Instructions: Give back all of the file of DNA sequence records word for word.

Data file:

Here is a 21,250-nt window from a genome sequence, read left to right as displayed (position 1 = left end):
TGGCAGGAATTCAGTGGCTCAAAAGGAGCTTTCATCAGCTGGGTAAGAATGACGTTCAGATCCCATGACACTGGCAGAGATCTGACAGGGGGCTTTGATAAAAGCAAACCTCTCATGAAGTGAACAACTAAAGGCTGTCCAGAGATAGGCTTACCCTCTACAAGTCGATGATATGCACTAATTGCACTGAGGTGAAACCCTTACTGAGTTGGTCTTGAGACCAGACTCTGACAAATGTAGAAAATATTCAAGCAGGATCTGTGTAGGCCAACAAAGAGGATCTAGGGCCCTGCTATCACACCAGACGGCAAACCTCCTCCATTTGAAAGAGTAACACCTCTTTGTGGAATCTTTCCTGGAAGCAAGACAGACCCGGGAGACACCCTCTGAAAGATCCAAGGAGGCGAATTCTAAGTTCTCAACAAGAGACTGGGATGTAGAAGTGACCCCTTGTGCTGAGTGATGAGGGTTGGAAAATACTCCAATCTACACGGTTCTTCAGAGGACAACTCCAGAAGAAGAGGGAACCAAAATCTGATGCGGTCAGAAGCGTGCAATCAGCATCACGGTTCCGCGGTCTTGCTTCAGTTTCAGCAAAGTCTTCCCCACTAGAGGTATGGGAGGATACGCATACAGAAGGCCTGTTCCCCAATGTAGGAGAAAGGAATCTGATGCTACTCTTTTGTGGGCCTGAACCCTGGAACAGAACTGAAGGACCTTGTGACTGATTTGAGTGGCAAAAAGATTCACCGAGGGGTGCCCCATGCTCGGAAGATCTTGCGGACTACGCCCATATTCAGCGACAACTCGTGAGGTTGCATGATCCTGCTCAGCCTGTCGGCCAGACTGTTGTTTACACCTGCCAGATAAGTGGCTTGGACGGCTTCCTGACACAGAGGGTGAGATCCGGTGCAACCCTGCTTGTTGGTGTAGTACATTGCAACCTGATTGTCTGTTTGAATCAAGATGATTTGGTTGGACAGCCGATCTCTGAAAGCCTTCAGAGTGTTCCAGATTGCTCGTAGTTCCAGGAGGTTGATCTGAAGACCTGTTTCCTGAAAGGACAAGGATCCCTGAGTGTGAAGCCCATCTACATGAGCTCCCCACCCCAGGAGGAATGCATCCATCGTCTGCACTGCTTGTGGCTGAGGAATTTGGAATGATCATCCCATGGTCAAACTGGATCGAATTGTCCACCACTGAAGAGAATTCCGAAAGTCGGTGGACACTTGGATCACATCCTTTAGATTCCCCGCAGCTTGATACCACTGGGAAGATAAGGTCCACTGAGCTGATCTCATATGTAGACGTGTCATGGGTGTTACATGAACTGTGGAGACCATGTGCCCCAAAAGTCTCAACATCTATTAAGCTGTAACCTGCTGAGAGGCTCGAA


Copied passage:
Here is a 21,250-nt window from a genome sequence, read left to right as displayed (position 1 = left end):
TGGCAGGAATTCAGTGGCTCAAAAGGAGCTTTCATCAGCTGGGTAAGAATGACGTTCAGATCCCATGACACTGGCAGAGATCTGACAGGGGGCTTTGATAAAAGCAAACCTCTCATGAAGTGAACAACTAAAGGCTGTCCAGAGATAGGCTTACCCTCTACAAGTCGATGATATGCACTAATTGCACTGAGGTGAAACCCTTACTGAGTTGGTCTTGAGACCAGACTCTGACAAATGTAGAAAATATTCAAGCAGGATCTGTGTAGGCCAACAAAGAGGATCTAGGGCCCTGCTATCACACCAGACGGCAAACCTCCTCCATTTGAAAGAGTAACACCTCTTTGTGGAATCTTTCCTGGAAGCAAGACAGACCCGGGAGACACCCTCTGAAAGATCCAAGGAGGCGAATTCTAAGTTCTCAACAAGAGACTGGGATGTAGAAGTGACCCCTTGTGCTGAGTGATGAGGGTTGGAAAATACTCCAATCTACACGGTTCTTCAGAGGACAACTCCAGAAGAAGAGGGAACCAAAATCTGATGCGGTCAGAAGCGTGCAATCAGCATCACGGTTCCGCGGTCTTGCTTCAGTTTCAGCAAAGTCTTCCCCACTAGAGGTATGGGAGGATACGCATACAGAAGGCCTGTTCCCCAATGTAGGAGAAAGGAATCTGATGCTACTCTTTTGTGGGCCTGAACCCTGGAACAGAACTGAAGGACCTTGTGACTGATTTGAGTGGCAAAAAGATTCACCGAGGGGTGCCCCATGCTCGGAAGATCTTGCGGACTACGCCCATATTCAGCGACAACTCGTGAGGTTGCATGATCCTGCTCAGCCTGTCGGCCAGACTGTTGTTTACACCTGCCAGATAAGTGGCTTGGACGGCTTCCTGACACAGAGGGTGAGATCCGGTGCAACCCTGCTTGTTGGTGTAGTACATTGCAACCTGATTGTCTGTTTGAATCAAGATGATTTGGTTGGACAGCCGATCTCTGAAAGCCTTCAGAGTGTTCCAGATTGCTCGTAGTTCCAGGAGGTTGATCTGAAGACCTGTTTCCTGAAAGGACAAGGATCCCTGAGTGTGAAGCCCATCTACATGAGCTCCCCACCCCAGGAGGAATGCATCCATCGTCTGCACTGCTTGTGGCTGAGGAATTTGGAATGATCATCCCATGGTCAAACTGGATCGAATTGTCCACCACTGAAGAGAATTCCGAAAGTCGGTGGACACTTGGATCACATCCTTTAGATTCCCCGCAGCTTGATACCACTGGGAAGATAAGGTCCACTGAGCTGATCTCATATGTAGACGTGTCATGGGTGTTACATGAACTGTGGAGACCATGTGCCCCAAAAGTCTCAACATCTATTAAGCTGTAACCTGCTGAGAGGCTCGAA